Reduced Blood Flow Models: Numerical Methods and ApplicationsCharles Puelz
Department of Computational and Applied Mathematics, Rice University
Thursday, June 25, 2015 15:00-16:00,
In this talk, we present several mathematical models for reduced blood flow in compliant vessels that arise as systems of nonlinear hyperbolic conservation laws in one space dimension. Their simplicity allows for efficient simulation of blood flow in complex networks of vessels representing the arterial and venous trees. We describe discontinuous Galerkin and characteristics-based discretizations for simulating these equations, compare and contrast these methods with numerical results, and discuss their relative advantages / disadvantages. Lastly, we discuss future work in applying these equations to study the complex physiology of congenital heart defects.
Speaker Bio: Charles is currently a fourth year Ph.D. student in the Department of Computational and Applied Mathematics at Rice University under the supervision of Beatrice Riviere. His current research interests include numerical partial differential equations with application to cardiovascular mathematics, modeling and clinical decision support. He earned his B.A. in mathematics and physics from Wesleyan University in 2011 and his M.A. from Rice University in 2013 under the direction of Mark Embree. His masters work focused on large-scale eigenvalue computations and spectral theory for mathematical models of quasicrystals.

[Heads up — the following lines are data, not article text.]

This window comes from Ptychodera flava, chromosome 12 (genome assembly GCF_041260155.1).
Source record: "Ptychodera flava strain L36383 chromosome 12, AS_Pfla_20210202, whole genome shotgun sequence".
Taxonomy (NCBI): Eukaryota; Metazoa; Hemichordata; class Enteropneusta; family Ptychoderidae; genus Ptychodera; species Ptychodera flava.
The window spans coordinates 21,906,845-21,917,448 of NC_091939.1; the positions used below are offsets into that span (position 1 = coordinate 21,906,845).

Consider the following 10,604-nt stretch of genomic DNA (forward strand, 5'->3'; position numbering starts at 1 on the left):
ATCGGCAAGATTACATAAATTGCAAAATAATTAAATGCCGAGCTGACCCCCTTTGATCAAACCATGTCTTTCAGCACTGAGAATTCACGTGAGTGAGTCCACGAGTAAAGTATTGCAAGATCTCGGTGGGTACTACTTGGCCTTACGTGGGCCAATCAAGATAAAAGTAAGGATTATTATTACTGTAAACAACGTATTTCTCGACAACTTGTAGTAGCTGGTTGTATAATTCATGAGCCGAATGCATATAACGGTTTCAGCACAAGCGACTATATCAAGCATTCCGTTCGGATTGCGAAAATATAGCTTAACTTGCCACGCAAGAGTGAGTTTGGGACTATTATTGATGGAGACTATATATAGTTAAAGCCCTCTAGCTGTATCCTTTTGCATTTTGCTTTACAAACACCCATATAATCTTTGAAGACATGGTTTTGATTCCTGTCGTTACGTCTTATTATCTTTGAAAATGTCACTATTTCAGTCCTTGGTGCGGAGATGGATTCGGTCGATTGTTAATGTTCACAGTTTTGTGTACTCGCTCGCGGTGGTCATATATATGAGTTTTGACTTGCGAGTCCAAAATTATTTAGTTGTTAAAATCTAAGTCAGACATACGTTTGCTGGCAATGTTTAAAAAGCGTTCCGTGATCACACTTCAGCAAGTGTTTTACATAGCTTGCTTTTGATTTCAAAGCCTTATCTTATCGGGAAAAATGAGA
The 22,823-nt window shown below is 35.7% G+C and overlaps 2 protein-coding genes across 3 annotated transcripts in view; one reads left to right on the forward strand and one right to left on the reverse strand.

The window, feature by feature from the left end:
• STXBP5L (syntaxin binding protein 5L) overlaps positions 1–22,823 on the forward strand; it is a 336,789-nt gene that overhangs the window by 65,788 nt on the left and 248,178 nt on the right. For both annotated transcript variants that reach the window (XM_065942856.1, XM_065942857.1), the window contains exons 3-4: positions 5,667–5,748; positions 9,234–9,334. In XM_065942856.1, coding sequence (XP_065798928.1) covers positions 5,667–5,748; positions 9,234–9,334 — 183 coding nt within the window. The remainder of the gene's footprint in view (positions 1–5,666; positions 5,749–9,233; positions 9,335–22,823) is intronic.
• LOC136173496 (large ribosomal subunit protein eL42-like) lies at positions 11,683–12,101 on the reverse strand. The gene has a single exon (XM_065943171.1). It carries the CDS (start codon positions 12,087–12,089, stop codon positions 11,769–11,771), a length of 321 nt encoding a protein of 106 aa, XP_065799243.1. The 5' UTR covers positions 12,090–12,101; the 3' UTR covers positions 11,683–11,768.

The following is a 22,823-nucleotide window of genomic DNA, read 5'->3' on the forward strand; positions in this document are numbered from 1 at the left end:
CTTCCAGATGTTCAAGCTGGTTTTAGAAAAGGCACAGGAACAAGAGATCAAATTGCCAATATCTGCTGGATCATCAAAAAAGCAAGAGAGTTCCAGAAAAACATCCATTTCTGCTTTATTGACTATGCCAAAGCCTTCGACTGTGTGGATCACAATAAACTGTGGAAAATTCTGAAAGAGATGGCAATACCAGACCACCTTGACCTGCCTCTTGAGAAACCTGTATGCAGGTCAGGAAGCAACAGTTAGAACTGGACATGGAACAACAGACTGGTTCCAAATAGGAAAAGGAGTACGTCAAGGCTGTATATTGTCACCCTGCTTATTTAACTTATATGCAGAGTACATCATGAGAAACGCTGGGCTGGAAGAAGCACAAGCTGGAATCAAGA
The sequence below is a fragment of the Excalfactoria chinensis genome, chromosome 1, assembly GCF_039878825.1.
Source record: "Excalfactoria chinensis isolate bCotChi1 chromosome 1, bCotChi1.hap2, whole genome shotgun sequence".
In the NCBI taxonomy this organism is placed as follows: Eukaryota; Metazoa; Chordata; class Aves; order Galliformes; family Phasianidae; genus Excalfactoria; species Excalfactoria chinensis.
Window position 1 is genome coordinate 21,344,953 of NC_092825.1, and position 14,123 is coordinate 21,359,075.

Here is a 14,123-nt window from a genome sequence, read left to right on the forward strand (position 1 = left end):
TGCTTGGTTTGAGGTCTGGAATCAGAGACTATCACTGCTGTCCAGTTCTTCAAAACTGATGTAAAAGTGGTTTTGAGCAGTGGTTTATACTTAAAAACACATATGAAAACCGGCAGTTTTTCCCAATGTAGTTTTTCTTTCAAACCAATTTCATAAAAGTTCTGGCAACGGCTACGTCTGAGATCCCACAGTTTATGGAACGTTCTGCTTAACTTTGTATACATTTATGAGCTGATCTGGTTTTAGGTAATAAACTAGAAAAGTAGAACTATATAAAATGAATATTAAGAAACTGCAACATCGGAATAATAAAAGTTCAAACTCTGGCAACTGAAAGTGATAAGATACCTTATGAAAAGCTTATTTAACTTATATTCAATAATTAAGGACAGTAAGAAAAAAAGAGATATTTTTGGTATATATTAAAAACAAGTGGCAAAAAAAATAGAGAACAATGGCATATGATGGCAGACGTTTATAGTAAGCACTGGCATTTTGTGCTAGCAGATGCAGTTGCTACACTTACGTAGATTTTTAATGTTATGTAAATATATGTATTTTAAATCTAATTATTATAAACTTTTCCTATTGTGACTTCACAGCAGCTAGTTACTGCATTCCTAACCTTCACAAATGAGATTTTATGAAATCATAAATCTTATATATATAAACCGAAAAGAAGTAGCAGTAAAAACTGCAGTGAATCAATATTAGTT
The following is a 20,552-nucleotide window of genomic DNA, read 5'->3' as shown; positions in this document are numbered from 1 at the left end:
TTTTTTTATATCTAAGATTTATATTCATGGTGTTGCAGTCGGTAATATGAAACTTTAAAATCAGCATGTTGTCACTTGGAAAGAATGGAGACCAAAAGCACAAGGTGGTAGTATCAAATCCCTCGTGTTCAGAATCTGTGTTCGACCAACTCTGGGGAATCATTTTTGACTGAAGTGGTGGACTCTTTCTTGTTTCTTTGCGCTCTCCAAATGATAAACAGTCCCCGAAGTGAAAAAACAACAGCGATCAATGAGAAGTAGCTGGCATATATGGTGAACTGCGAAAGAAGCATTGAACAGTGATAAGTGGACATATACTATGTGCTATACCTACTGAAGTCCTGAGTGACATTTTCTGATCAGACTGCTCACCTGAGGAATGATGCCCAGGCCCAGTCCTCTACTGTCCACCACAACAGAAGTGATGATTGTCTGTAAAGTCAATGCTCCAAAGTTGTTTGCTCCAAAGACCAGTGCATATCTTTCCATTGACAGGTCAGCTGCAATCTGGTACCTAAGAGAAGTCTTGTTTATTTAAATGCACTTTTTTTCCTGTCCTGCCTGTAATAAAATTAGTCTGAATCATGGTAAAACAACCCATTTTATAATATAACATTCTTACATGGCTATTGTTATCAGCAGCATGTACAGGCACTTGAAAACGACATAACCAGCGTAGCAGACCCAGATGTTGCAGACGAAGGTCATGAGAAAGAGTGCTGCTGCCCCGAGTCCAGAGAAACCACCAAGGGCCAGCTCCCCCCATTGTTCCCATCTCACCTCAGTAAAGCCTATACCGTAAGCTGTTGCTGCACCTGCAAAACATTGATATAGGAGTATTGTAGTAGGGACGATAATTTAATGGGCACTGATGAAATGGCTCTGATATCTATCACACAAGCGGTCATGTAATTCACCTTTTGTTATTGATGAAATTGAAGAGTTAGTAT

Contact: A. J. Kearsley
Note: Visitors from outside NIST must contact Cathy Graham; (301) 975-3800; at least 24 hours in advance.